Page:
Do I need a lawyer or can I represent myself?

Have you been arrested or do you have an Emergency?

Do I Have to Get a Lawyer? Can I Just Represent Myself?

Do I Really Need a Lawyer?

You or a loved one may have never been charged with a crime before, and suddenly there's an arrest and criminal charges, and now you have no idea what the process is or what happens next. So, you turn to the Internet and type in searches for "cheap lawyer near me," or "how expensive is an attorney?" or simply: "do I really need a lawyer?"

Do I really need a lawyer or can I represent myself?

Although you've probably heard that you have the right to an attorney if you're charged with a crime, that does not mean you have to have one.

In Colorado, it is illegal to practice law without a license, except in one very specific situation: when someone is charged with a crime, they can represent themselves. This is called representing oneself "pro se," a Latin phrase that means "on one's own behalf."

There is also a proverb associated with representing oneself:
"a person who acts as their own lawyer, has a fool for a client."

The judge will not give you a break just because you aren't an attorney, though. Pro se litigants must follow all the same rules and procedures - including filing all the appropriate paperwork with the court and paying all the required fees - as those who are represented by attorneys. If someone chooses to represent themselves pro se, the judge will expect them to know everything that an attorney does, and to act and speak like an attorney in court.

A lawyer, like a medical doctor, has had specific training in a highly specialized field. Every attorney has gone through at least four years of college and then three more years of law school. And, even then, just because someone graduated from law school doesn't automatically make them a lawyer. In order to become a lawyer, every attorney has either passed a rigorous test of their legal knowledge, called the "bar" exam, or they have otherwise been qualified by their experience or skills to practice law in a particular state or in a particular type of court. Only then will an attorney be granted a law license, or "admitted to the bar."

The name for this "bar" license actually comes from the way courtrooms are designed. In a courtroom, there's usually a waist-high wooden railing separating where the public and where officers of the court can go. This barrier is called the "bar." Only licensed attorneys have said to have "passed the bar" and are allowed to cross to the other side in order to speak to the judge.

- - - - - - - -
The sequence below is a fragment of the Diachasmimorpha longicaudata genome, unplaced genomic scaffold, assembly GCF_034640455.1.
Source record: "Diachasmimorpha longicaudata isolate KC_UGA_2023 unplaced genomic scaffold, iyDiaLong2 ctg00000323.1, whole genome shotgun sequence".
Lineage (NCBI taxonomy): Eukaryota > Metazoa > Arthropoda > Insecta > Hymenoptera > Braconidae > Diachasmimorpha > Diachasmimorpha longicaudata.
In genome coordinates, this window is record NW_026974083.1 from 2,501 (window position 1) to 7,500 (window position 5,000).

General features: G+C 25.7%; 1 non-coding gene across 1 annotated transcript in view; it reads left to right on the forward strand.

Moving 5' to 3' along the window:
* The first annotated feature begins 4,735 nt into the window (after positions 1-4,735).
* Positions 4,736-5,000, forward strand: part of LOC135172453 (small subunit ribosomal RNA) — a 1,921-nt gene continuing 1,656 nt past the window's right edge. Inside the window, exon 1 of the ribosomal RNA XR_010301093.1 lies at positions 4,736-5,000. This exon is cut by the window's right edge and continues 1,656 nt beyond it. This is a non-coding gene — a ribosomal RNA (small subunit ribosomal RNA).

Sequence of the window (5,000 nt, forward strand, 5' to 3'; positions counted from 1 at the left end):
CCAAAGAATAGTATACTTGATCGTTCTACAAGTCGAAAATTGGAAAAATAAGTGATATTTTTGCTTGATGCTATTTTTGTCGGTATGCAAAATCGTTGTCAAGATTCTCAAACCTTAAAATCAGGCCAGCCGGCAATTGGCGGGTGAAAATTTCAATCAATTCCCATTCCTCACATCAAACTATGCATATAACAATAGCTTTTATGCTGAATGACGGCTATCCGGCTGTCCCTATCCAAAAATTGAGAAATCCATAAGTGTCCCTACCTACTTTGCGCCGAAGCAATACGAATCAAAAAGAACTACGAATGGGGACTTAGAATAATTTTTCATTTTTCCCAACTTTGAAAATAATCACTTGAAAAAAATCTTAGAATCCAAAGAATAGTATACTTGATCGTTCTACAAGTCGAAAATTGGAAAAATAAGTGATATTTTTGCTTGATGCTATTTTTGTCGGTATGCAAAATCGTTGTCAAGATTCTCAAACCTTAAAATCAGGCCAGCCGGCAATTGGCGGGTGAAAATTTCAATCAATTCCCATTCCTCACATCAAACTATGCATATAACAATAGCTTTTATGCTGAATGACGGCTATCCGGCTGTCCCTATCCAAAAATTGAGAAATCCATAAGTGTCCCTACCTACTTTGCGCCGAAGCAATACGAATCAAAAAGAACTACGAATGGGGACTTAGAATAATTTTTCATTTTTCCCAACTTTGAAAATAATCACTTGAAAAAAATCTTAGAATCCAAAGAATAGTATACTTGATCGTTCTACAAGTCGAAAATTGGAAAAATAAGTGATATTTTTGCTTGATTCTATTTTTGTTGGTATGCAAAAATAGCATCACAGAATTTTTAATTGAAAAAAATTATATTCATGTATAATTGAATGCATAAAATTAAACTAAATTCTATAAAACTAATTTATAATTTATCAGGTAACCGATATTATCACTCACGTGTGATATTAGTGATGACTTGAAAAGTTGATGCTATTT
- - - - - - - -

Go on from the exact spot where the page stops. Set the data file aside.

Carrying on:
Judges were once attorneys, themselves, too, who have either been elected or appointed to their positions.

In addition to their training, lawyers and judges have years of experience doing their jobs - while this might be the first time a pro se litigant has ever appeared in court, lawyers go to court every day. They have established relationships with the prosecutors and the judges.

Besides knowing what to do, lawyers also know what to say. In order to practice law, one has to learn a seemingly entirely different language. For example, in order to pass the bar exam, a lawyer has to know all of the following words and what they mean:

accessory, acceptor, accomplice, administrator, adverse possessor, agent, ancestor, artificial person, assignee, bailee, bailor, beneficiary, bona fide purchaser, buyer, claimant, conservator, consignee, consignor, conspirator, contestant, conveyee, conveyor, covenantee, covenantor, creditor, debtor, defendant, deponent, depositor, descendant, devisee, divisor, domiciliary, donor, drafter, drawee, drawer, executor, expert witness, guardian, grantee, grantor, heir, holder, indorsee, indorser, inside trader, issue, issuer, joint tenant, legatee, lendee, lender, lessee, lessor, licensee, licensor, litigant, maker, merchant, mortgagee, mortgagor, natural person, obligee, obligor, partner, payee, plaintiff, possessor, principal, process server, promisee, promisor, promoter, prosecutor, registered agent, remainderman, remitter, representative, seller, settlor, shareholder, stakeholder, taker, tenant in common, testator, tippee, tipper, titleholder, tortfeasor, transferee, transferor, trustee, trustor, vendee, vendor, victim, witness…

…and so on.

Even though you could represent yourself, that doesn't mean you should.

No amount of Internet research between now and your next court date is going to teach you everything you need to know - and certainly not as much as a good attorney already knows.

If you or a loved one has been arrested and charged with a crime, trying to handle the situation on your own can be overwhelming and frightening. An experienced criminal defense attorney can help guide you through the next steps, and help protect you and your rights throughout the process. Contact the experts at The Law Offices of Steven Rodemer to ensure you get the expert legal representation you deserve.